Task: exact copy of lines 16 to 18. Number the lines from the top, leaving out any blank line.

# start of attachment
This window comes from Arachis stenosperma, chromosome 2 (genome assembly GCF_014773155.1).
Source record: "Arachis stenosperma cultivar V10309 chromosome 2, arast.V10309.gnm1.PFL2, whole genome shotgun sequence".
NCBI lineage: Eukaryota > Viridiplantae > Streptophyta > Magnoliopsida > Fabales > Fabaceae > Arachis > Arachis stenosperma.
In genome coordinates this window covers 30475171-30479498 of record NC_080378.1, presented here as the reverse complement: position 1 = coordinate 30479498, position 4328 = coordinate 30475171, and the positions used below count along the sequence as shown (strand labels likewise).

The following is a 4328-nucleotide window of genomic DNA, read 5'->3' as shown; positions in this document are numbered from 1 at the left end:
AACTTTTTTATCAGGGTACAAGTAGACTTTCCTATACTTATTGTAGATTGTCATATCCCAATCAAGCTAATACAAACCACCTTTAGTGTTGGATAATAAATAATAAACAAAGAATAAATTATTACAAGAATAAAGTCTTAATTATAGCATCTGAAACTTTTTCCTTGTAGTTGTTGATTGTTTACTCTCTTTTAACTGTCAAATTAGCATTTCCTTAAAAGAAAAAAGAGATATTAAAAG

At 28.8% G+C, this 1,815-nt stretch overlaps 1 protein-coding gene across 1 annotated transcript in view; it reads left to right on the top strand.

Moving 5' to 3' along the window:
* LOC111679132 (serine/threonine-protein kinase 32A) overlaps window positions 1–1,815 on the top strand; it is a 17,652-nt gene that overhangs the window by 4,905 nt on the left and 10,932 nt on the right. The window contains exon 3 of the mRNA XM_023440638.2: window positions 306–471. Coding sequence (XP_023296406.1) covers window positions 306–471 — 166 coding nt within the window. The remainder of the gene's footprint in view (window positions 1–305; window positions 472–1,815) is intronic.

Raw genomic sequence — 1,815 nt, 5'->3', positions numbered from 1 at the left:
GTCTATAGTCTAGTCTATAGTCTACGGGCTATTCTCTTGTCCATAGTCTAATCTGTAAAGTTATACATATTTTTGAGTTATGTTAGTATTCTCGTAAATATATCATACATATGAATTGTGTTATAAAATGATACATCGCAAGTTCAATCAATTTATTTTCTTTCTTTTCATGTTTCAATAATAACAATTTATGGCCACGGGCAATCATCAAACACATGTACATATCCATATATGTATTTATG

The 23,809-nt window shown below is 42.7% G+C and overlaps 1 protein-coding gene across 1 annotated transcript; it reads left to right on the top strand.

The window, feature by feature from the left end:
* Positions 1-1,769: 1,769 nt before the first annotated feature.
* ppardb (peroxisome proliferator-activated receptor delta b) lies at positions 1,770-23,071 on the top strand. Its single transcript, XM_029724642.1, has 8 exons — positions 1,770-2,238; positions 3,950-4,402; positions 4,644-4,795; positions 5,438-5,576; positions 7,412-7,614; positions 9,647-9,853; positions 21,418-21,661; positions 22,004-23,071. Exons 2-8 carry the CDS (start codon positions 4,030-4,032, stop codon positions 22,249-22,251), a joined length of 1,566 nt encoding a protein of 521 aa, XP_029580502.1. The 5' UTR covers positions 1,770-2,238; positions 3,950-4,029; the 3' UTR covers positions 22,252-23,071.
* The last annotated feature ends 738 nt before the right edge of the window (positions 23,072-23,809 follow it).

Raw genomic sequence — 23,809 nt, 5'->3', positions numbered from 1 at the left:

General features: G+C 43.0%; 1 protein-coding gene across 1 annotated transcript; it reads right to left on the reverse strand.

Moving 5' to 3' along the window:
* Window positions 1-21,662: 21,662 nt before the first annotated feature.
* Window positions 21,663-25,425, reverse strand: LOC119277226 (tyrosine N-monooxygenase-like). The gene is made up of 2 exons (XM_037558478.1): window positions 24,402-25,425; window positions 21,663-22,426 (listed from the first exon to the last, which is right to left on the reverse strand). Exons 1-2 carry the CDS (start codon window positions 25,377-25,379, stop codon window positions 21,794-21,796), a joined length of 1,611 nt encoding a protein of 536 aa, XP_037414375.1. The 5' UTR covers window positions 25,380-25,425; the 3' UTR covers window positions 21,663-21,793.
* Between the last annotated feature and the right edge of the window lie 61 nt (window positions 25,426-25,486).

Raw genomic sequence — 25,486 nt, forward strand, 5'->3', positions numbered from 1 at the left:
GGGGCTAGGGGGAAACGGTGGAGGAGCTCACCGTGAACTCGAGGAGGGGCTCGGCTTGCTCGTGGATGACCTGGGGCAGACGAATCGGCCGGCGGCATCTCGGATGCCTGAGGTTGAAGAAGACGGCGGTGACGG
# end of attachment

* The last annotated feature ends 738 nt before the right edge of the window (positions 23,072-23,809 follow it).

Raw genomic sequence — 23,809 nt, 5'->3', positions numbered from 1 at the left:

General features: G+C 43.0%; 1 protein-coding gene across 1 annotated transcript; it reads right to left on the reverse strand.